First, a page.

Who was the model of thy father's life.” Again, in K. Henry VIII:
« The model of our chaste loves, his young daughter." Our author, I believe, uses the word here in the same sense:Bring forth this counterfeit representation of a soldier. MALONE.
- a double-meaning prophefier.] So, in Macbeth:
“ But break it to our hope.” Steevens. 7 in ufurping his spurs so long.] The punishment of a recreant, or coward, was to have his fpurs hacked off. MALONE.
I believe these words allude only to the ceremonial degradation' of a knight. I am yet to learn, that the same mode was practised in disgracing daftards of inferior rank. STEVENS.
Re-enter Soldiers, with PAROLLES.
Ber. A plague upon him! muffled! he can say nothing of me; hush! hush!
I Lord. Hoodman comes !--Porto tartarosa.
I Sold. He calls for the tortures; What will you say without 'em ?
PAR. I will confess what I know without constraint; if ye pinch me like a pasty, I can say no more.
I Sold. Bosko chimurcho.
I Sold. You are a merciful general :-Our general bids you answer to what I shall ask you out of a note.
PAR. And truly, as I hope to live.
i Sold. First demand of him how many borse the duke is strong. What say you to that?
Par. Five or fix thousand; but very weak and unserviceable: the troops are all scatter'd, and the commanders very poor rogues, upon my reputation and credit, and as I hope to live.
I Sold. Shall I set down your answer fo? .
Par. Do ; I'll take the sacrament on't, how and which way you will.
Ber. All's one to him. What a past-saving Nave is this!
8 Re-enter Soldiers, with Parolles.] See an account of the examination of one of Henry the Eighth's captains, who had gone over to the enemy (which may pollibly have suggested this of Parolles) in The Life of lacke Wilton, 1594. lig. C. iii. Ritson., 9 All's one to him.] In the old copy these words are given by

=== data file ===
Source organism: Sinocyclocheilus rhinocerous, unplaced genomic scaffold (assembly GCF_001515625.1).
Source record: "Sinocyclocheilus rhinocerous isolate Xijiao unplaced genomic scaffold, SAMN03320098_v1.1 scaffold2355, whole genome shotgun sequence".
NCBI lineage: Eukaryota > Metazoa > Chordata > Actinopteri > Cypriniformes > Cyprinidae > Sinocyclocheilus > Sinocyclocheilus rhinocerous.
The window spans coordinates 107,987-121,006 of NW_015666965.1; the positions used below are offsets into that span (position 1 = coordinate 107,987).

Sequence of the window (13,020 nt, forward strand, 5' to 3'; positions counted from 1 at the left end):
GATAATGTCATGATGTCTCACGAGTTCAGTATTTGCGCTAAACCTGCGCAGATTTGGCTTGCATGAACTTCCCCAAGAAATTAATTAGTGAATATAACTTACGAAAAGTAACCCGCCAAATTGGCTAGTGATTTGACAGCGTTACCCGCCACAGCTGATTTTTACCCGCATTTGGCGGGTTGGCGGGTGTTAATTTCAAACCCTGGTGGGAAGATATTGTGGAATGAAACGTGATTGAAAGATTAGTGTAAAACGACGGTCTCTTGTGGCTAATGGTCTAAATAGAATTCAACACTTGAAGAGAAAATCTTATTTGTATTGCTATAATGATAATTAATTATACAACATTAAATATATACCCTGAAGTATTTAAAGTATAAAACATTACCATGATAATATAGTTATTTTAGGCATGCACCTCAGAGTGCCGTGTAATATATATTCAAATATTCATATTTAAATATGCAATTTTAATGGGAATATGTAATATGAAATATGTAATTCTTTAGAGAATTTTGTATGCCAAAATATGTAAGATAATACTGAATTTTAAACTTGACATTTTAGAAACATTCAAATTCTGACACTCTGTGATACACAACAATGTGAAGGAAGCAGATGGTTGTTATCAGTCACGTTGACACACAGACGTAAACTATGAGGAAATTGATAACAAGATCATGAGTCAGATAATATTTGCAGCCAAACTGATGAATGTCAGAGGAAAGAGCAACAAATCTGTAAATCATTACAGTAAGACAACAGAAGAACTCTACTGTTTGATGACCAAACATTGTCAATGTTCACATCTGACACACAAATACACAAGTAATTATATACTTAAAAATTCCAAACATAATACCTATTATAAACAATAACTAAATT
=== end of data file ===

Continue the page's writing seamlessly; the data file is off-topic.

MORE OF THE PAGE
LORD. You are deceived, my lord: this is more sieur Parolles, the gallant militarist, (that was his own phrase,) that had the whole theorick 8 of war in the knot of his scarf, and the practice in the chape of his dagger.
2 Lord. I will never trust a man again, for keep. ing his sword clean; nor believe he can have every thing in him, by wearing his apparel neatly.
I Sold. Well, that's set down.
PAR. Five or fix thousand horse, I said, I will say true,-or thereabouts, set down,-for I'll speak truth.
i LORD. He's very near the truth in this.
Ber. But I con him no thanks for't,' in the nature he delivers it.
mistake to Parolles. The present regulation, which is clearly right, was suggested by Mr. Steevens. MALONE.
It will be better to give these words to one of the Dumains, than to Bertram. Ritson.
8- that had the whole theorick ) i. e. theory. So, in Montaigne's Essaies, translated by J. Florio, 1603: “ They know the theorique of all things, but you must seek who shall put it in practice.” Malone.
In 1597 was publihed Theorique and Practise of Warre, written by Don Philip Prince of Castil, by Don Bernardino de Mendoza. Translated out of the Castilian tonge in Englishe, by Sir Edward Hoby, Knight.” 4to. Reen. I I con him no thanks for's,] To cox thanks exactly answers the French scavoir gré. To con is to know. I meet with the fame expression in Pierce Pennilele his Supplication, &c.
" I believe he will con thee little thanks for it." Again, in Wily Beguiled, 1606:
- I con master Churms thanks for this.” Again, in Any Thing for a Quiet Life: “ He would not trust you with it, I con him thanks for it." STEEVENS.
2 -- in the nature he delivers it.] He has said truly that our numbers are about five or fix thousand; but having described them as “ weak and unserviceable," &c. I am not much obliged to him. MALONE,